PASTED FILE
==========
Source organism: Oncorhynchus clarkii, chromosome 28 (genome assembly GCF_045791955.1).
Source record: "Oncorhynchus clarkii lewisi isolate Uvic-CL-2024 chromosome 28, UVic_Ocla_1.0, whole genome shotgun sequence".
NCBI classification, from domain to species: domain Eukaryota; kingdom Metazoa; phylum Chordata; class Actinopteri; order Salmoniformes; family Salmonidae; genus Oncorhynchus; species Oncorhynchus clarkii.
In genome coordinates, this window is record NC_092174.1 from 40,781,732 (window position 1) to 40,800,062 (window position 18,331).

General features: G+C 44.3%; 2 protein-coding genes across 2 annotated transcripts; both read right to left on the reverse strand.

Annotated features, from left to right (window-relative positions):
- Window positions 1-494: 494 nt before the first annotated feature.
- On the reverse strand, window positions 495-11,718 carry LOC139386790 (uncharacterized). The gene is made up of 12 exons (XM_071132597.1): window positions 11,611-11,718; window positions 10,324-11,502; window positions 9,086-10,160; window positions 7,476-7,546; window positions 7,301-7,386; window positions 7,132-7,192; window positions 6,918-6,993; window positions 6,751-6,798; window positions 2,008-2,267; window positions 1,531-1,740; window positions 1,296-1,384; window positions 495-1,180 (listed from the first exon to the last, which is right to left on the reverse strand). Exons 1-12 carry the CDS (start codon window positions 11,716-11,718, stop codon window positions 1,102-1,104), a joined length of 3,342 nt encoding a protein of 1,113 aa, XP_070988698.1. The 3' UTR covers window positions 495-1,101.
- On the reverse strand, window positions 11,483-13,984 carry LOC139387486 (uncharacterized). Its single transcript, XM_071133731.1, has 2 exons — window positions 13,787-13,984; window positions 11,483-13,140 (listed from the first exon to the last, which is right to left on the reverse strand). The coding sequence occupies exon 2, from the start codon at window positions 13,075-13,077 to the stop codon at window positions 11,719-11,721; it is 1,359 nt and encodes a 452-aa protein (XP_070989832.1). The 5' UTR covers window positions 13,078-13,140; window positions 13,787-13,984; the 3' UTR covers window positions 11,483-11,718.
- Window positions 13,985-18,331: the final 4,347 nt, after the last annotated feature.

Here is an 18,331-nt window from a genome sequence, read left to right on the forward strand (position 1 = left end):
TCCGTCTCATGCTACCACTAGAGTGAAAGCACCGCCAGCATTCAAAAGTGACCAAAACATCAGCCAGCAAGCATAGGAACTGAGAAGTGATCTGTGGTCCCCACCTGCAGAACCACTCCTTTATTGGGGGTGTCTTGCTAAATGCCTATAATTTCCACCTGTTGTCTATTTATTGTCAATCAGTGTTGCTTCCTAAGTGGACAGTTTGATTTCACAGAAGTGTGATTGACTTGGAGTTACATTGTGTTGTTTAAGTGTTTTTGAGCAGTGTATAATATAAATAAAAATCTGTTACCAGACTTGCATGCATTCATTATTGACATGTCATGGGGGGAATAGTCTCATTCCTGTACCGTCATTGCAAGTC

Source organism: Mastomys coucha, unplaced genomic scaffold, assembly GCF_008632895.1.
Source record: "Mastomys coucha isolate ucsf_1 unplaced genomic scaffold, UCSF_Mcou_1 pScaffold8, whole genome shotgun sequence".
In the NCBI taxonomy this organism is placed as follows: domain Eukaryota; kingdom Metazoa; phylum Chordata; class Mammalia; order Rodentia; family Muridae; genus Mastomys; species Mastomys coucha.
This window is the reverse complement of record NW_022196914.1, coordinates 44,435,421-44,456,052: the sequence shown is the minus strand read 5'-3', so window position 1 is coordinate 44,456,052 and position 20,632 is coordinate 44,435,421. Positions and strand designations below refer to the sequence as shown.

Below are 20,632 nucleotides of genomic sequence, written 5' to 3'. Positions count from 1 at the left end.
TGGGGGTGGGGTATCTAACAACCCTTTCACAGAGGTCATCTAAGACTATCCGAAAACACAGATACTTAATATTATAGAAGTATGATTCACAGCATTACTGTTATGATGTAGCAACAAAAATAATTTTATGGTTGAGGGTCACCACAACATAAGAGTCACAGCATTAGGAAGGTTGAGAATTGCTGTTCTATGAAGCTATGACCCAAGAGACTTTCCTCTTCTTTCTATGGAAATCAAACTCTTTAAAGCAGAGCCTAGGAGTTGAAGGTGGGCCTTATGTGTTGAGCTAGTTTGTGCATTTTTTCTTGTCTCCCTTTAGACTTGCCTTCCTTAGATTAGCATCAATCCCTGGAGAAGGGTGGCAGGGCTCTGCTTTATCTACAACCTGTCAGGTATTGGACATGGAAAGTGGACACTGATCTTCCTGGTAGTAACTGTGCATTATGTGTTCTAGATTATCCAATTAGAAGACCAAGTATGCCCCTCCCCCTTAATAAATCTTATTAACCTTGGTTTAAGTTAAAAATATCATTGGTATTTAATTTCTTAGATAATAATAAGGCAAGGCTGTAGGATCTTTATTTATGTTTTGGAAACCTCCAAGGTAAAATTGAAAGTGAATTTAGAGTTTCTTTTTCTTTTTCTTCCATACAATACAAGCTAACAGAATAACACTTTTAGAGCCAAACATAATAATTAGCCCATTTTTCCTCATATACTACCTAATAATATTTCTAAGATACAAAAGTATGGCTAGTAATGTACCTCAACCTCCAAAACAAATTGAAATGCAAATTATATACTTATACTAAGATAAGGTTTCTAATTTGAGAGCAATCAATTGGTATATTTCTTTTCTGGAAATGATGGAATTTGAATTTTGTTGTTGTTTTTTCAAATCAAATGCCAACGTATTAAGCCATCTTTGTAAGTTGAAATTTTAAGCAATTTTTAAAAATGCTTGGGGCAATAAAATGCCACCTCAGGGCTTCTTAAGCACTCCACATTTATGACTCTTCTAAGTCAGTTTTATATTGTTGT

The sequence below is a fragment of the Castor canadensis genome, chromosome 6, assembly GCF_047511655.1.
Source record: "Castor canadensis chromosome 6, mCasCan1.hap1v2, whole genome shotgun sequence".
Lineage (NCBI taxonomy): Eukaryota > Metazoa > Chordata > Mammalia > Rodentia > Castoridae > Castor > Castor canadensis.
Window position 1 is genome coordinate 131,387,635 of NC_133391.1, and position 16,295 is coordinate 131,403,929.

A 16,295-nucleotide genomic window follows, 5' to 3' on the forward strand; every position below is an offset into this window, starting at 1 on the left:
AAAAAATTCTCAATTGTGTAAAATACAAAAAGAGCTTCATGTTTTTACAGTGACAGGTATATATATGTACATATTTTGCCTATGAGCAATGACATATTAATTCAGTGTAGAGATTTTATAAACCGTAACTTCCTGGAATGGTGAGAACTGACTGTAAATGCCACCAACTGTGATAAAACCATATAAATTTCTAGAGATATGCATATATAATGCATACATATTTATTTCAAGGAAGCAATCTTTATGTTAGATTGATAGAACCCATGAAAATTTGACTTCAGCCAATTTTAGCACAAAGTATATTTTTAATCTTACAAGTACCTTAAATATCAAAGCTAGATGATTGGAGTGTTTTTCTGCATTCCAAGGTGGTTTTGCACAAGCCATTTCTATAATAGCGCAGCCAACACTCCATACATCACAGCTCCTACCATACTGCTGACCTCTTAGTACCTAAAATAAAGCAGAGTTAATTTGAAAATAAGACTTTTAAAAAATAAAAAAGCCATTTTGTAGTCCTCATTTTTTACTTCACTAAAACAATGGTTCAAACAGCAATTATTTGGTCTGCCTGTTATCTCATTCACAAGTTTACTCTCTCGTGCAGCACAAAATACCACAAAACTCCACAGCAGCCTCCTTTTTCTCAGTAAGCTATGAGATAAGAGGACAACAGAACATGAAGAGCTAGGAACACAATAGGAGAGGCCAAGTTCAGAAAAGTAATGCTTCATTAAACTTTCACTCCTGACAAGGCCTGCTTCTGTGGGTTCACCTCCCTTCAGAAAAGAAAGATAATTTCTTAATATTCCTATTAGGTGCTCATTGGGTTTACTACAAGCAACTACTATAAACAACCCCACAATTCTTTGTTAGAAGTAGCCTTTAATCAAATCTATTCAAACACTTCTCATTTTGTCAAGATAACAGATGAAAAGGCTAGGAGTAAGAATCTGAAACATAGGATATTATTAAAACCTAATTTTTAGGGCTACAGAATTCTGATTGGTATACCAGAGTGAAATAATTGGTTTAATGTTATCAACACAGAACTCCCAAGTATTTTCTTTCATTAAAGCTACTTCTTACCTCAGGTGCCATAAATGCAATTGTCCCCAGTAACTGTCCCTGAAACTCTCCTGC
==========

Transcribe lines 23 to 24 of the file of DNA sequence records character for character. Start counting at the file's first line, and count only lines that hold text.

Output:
A 16,295-nucleotide genomic window follows, 5' to 3' on the forward strand; every position below is an offset into this window, starting at 1 on the left:
AAAAAATTCTCAATTGTGTAAAATACAAAAAGAGCTTCATGTTTTTACAGTGACAGGTATATATATGTACATATTTTGCCTATGAGCAATGACATATTAATTCAGTGTAGAGATTTTATAAACCGTAACTTCCTGGAATGGTGAGAACTGACTGTAAATGCCACCAACTGTGATAAAACCATATAAATTTCTAGAGATATGCATATATAATGCATACATATTTATTTCAAGGAAGCAATCTTTATGTTAGATTGATAGAACCCATGAAAATTTGACTTCAGCCAATTTTAGCACAAAGTATATTTTTAATCTTACAAGTACCTTAAATATCAAAGCTAGATGATTGGAGTGTTTTTCTGCATTCCAAGGTGGTTTTGCACAAGCCATTTCTATAATAGCGCAGCCAACACTCCATACATCACAGCTCCTACCATACTGCTGACCTCTTAGTACCTAAAATAAAGCAGAGTTAATTTGAAAATAAGACTTTTAAAAAATAAAAAAGCCATTTTGTAGTCCTCATTTTTTACTTCACTAAAACAATGGTTCAAACAGCAATTATTTGGTCTGCCTGTTATCTCATTCACAAGTTTACTCTCTCGTGCAGCACAAAATACCACAAAACTCCACAGCAGCCTCCTTTTTCTCAGTAAGCTATGAGATAAGAGGACAACAGAACATGAAGAGCTAGGAACACAATAGGAGAGGCCAAGTTCAGAAAAGTAATGCTTCATTAAACTTTCACTCCTGACAAGGCCTGCTTCTGTGGGTTCACCTCCCTTCAGAAAAGAAAGATAATTTCTTAATATTCCTATTAGGTGCTCATTGGGTTTACTACAAGCAACTACTATAAACAACCCCACAATTCTTTGTTAGAAGTAGCCTTTAATCAAATCTATTCAAACACTTCTCATTTTGTCAAGATAACAGATGAAAAGGCTAGGAGTAAGAATCTGAAACATAGGATATTATTAAAACCTAATTTTTAGGGCTACAGAATTCTGATTGGTATACCAGAGTGAAATAATTGGTTTAATGTTATCAACACAGAACTCCCAAGTATTTTCTTTCATTAAAGCTACTTCTTACCTCAGGTGCCATAAATGCAATTGTCCCCAGTAACTGTCCCTGAAACTCTCCTGC